RESEARCH has highlighted opportunities to boost the Australian wheat crop yield.
But the findings have yet to be reflected in wheat fields at Elmore, with growers developing their own strategies to respond to changed conditions.
It largely hinges on rainfall.
For more than a century, La Trobe University researcher Dr James Hunt said Australian growers had been sowing spring wheats after autumn rains.
That meant the crops flowered at the optimal time - not so quickly that they suffered from frost, and not so late that they experienced heat stress.
But Dr Hunt said the rainfall needed to establish crops had declined, meaning the traditional approach was no longer reliable.
"Growers have been able to increase yields by pushing sowing into a narrow window in early May, but this is getting harder to achieve," Dr Hunt said.
“A combination of less reliable season opening rains and hot and dry springs has led to a stagnation in national wheat crop yields."
The research team has been investigating alternatives to sowing spring wheats in May.
After seven years of study, it has found a way to increase the window of opportunity for sowing.
The researchers found sowing winter wheats from March maximised any water stored in the soil from summer rains.
Summer rains had not declined - in some areas, they had increased.
"We needed to find a genotype of wheat in which development is slowed so that sowing could be moved earlier but flowering still occur during the optimal window,” Dr Hunt said.
A wheat line uncommon in Australia was found to have a 'fast' winter development pattern.
“Winter wheats are mostly grown in high latitude environments with very cold winters such as northern Europe and are too slow for Australian conditions,” Dr Hunt said.
But researchers found in the Mediterranean environments of the southern and western wheat belt, where most of the wheat in Australia was grown, sowing the fast winter line up to 40 days ahead of traditional sowing times could yield as well as or better than the fast spring sown at its optimal time.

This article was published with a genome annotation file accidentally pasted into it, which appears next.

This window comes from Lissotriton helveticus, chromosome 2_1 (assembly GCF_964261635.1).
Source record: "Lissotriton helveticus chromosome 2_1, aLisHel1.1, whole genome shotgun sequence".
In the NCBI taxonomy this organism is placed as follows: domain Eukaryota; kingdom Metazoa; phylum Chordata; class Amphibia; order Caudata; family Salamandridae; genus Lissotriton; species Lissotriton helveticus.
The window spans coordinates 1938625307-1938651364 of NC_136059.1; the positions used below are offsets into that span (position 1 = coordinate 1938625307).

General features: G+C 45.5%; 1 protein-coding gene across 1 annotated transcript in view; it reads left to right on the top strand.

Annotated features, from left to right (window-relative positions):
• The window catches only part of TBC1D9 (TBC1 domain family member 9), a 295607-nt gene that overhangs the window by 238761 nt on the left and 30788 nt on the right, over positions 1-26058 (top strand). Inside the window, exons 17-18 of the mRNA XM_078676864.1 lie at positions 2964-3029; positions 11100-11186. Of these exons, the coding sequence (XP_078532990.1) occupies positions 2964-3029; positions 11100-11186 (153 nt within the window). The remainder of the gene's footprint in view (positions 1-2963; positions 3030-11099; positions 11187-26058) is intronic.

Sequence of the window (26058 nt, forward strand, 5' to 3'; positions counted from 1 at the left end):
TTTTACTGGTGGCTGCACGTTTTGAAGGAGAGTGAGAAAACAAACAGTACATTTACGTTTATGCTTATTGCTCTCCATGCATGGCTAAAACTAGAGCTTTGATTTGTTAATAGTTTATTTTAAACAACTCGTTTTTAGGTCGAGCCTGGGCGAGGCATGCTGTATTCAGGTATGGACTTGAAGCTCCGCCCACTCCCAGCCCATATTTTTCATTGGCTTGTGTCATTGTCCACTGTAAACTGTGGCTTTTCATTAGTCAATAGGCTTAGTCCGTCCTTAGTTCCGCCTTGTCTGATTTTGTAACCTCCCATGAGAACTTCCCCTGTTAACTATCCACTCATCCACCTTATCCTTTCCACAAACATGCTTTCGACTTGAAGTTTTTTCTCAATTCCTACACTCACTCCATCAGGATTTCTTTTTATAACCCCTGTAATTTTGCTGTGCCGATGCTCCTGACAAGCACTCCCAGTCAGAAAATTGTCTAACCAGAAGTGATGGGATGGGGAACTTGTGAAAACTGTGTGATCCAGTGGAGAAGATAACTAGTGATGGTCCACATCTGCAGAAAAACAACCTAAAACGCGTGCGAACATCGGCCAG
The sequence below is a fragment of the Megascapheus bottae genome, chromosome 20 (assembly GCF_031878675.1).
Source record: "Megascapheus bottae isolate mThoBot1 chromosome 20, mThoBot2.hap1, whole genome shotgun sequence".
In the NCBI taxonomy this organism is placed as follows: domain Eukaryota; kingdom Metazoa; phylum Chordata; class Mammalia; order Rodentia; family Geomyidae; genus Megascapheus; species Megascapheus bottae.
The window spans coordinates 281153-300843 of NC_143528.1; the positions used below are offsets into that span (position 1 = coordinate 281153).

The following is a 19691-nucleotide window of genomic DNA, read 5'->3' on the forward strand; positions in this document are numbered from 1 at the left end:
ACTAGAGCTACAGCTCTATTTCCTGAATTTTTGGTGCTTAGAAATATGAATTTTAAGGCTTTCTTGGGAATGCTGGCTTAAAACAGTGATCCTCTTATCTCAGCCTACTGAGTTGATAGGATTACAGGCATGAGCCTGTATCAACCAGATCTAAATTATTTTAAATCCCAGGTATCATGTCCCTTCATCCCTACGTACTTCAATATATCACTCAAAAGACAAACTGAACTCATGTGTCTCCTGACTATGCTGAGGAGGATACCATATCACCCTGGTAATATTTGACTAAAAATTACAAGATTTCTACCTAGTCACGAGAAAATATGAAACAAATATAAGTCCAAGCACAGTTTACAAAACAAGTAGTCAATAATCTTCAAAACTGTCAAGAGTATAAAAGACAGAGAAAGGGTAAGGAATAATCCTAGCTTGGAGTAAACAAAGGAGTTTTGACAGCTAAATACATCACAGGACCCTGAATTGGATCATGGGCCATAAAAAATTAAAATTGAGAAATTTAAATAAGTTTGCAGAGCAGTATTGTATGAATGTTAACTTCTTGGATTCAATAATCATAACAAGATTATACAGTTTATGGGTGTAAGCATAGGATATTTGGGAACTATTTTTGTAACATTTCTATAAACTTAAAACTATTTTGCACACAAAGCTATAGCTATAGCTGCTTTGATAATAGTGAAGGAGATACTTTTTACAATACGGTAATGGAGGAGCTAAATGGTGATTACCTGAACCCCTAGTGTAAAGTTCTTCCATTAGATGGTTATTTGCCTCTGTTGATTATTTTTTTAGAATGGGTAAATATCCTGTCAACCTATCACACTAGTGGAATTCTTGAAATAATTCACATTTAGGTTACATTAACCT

“And in the temperate regions of south eastern Australia, a mid-winter line sown up to 40 days earlier yielded as well as the fast spring sown at its optimal time," Dr Hunt said.
The researchers found national yields could increase by 0.54 tonnes per hectare, equal to about 20 per cent of the current national yield.
“This would produce an additional 7.1 million tonnes of wheat worth up to $1.8 billion to the national economy," Dr Hunt said.
“If appropriate winter cultivars can be bred for Australian growers, farm yields will be increased with little additional investment by growers required."
Commercial breeding companies have developed a number of cultivars as a result of the research.
The new cultivars are being evaluated in trials in lower rainfall areas of Victoria, South Australia and New South Wales.
If successful, Landmark Elmore agronomist Greg Toomey said the developments were likely to be widely implemented.
But it hadn't reached that stage in the fields at Elmore - yet.
"The science is sound, as you would expect from James, and the logic is there but it will take a while for change to occur," Mr Toomey said.
He said barriers to the implementation of the research included growers being reluctant to have too many varieties of seed stored in their silos and a wait for seasonal conditions to be right to give it a go.
Mr Toomey said more and more growers were sowing by the calendar rather than by rainfall.
Come April 10, he said growers would start sowing in the dust and just keep at it.
The theory was that a seed already in the ground when it rained would benefit from exposure to a warmer soil temperature and grow quicker than seeds sowed after rain, when the soil temperature was lower.
"Dry sowing has become an enormously important part of a cropper's tactics now," Mr Toomey said.
The La Trobe University and CSIRO research was made possible with investment from both the Grains Research and Development Corporation and CSIRO.
It was published in the scientific journal Nature Climate Change.
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